Previously on Twin Peaks…I reviewed the music from the pilot episode. It’s time now for the music from episodes 1 and 2 of the show…
Once the initial shock of the Pilot episode passed, we started to get to know the inhabitants of Twin Peaks and their habits in the next couple of episodes. A lot of the themes from episodes 1 and 2 are jazzy, focusing on the playful / perverted nature of the characters. The most important theme introduced in this part though is the cool, breezy “Freshly squeezed.”. The title comes from the first dialogue between agent Cooper and flirty Audrey Horne. It is truly a perfect jazz theme, one of the coolest themes you’ll ever hear. Agent Cooper was the coolest character on TV back then, and this is how his superhero theme sounded. I usually don’t like jazz, but “Freshly squeezed” got to me and memories flow when I listen to it. There are three different versions of this theme in the second volume of the archives, each one as cool as the one before.
“Audrey’s dance” also comes in three flavors, and my favorite is the solo Rhodes piano version. It’s not just flirty and playful anymore, it sounds like you should stay away from that girl. Audrey also gets a more serious theme, “Sneaky Audrey (Audrey’s investigation)”, a menacing cue that I discovered only when listening to this complete archive. It’s Twin Peaks mystery at its best. This cue leaves a mark, it’s almost scary.
Leo gets his own theme as well, and it’s suited to the nature of the character: evil, ominous and unforgiving. Not a trace of hope and goodness can be heard in this cue. “Horne’s theme” is a more mature and versed version of his daughter’s theme. There’s nothing to trust about this guy, and the music expresses just that. “Back to Fat Trout (Unease motif / the woods)” is the scariest cue of the bunch. “Unease” is the right word for how it makes me feel, it’s not a track I could listen to with the lights of. Something threatening is coming after me, and there’s no place to hide.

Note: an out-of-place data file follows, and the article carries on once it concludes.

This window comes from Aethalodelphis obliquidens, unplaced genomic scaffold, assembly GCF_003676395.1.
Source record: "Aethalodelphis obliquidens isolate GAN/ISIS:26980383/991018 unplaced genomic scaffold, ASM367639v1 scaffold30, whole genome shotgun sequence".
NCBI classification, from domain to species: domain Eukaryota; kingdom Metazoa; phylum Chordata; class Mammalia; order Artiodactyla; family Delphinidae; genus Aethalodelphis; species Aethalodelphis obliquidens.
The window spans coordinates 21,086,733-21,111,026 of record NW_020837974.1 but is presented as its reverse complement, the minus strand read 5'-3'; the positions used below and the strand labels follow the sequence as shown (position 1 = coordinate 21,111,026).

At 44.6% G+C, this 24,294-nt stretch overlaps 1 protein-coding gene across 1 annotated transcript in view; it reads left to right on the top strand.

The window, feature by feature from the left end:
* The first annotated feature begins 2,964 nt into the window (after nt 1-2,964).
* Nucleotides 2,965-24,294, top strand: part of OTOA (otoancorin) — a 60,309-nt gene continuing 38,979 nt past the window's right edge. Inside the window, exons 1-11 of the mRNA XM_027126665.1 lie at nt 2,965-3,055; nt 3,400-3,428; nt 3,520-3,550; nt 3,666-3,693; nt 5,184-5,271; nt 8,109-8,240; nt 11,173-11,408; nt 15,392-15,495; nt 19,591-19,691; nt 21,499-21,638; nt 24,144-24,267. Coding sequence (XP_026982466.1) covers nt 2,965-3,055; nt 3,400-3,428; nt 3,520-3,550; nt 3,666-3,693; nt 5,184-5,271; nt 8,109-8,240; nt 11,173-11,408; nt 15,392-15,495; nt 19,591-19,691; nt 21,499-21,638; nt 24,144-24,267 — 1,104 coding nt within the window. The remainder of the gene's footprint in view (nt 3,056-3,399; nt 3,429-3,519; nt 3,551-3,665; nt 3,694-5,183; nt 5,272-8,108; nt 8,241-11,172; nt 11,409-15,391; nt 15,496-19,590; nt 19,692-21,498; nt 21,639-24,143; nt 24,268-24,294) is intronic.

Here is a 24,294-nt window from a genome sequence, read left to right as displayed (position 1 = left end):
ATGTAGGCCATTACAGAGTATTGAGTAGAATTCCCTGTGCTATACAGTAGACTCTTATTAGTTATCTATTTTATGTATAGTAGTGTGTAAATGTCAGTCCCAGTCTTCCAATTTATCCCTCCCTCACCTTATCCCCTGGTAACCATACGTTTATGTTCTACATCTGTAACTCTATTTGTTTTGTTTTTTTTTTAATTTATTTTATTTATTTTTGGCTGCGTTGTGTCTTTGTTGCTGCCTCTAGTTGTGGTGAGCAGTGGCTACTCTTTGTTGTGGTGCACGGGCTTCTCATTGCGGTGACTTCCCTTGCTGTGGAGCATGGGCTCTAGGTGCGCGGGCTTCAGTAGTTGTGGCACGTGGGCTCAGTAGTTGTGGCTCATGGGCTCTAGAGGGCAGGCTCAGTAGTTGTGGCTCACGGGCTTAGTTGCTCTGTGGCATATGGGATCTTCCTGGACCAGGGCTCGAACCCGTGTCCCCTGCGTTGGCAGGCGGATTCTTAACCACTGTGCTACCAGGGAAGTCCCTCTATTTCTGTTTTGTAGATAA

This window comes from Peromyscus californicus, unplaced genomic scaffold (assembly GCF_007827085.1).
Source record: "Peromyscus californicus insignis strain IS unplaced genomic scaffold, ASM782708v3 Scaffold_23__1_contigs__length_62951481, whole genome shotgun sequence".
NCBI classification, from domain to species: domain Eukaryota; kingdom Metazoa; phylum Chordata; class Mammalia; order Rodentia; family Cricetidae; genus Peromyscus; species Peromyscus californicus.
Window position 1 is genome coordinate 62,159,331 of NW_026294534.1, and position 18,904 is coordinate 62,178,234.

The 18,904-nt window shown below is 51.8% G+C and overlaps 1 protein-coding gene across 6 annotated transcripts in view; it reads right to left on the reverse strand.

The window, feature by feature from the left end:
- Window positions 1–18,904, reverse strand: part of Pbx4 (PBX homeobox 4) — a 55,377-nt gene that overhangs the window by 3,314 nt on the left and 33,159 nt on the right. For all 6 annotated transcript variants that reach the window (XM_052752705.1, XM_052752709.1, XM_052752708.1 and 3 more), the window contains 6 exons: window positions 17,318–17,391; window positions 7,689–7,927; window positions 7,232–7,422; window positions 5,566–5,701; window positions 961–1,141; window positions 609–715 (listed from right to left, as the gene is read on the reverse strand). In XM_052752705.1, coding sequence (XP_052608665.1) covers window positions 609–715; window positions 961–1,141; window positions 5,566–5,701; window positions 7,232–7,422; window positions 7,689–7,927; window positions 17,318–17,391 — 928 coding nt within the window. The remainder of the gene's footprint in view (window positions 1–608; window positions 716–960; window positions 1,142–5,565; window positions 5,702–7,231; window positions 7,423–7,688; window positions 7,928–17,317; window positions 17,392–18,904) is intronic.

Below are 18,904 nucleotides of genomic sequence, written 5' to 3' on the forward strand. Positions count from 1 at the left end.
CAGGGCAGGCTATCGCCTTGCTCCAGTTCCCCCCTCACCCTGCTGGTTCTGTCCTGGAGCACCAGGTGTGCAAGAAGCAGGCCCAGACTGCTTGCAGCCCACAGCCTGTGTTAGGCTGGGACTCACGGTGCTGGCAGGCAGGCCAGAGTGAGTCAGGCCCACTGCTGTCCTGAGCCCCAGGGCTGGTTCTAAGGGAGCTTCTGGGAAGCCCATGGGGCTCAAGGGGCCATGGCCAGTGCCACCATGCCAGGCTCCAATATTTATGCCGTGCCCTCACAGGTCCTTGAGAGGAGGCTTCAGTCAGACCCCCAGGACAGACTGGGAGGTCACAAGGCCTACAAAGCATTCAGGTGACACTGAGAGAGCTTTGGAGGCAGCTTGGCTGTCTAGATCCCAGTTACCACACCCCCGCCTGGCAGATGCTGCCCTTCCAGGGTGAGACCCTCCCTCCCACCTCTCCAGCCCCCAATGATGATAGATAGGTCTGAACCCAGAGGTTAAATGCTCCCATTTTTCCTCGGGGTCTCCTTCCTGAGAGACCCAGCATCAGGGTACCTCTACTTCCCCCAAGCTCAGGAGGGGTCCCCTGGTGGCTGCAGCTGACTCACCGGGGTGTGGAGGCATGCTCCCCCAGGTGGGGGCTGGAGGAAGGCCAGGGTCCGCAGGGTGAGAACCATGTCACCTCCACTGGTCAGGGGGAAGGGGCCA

And then, of course, my favorite themes introduced in the pilot return, dressed differently. “Laura Palmer’s theme (ghost version)” is the most ethereal rendition of this heartbreaking motif, and one of my favorites. I think it understands best what Laura means to the world of Twin Peaks once her body was discovered…Her ghosts and influence still lingers in everyone and this melody will haunt you. Still, this theme sounds best when it’s just the piano, and we get another one of the recording session takes, slower, quieter, and sadder than the rich main version.
The alternate version of the main titles is also more haunting and atmospheric than the original one. I admit I wouldn’t mind listening to an hour of just the main theme played in every possible version. “Love theme” also gets an alternate version right at the end of this section, a more minimal rendition compared to the original. The flute is missing this time, and this makes the theme less heartbreaking for me.
…to be continued…
Cue rating: 76 / 100
Total minutes of excellence: 30 / 62
Album excellence: 48 %
Cues to listen to:
Laura Palmer’s Theme (Ghost version)
Twin Peaks Theme (alternate)
Laura Palmer’s Theme (Baritone Guitar Punctuation)
Half Speed Orchestra 5 (Leo’s Theme)
Laura Palmer’s Theme (Piano Bridge)
Sneaky Audrey (Audrey’s Investigation)
Laura Palmer’s Theme (Piano A) take 3
Freshly Squeezed (Solo Vibraphone)
Back to Fat Trout (Unease Motif/The Woods)
Love Theme (alternate version)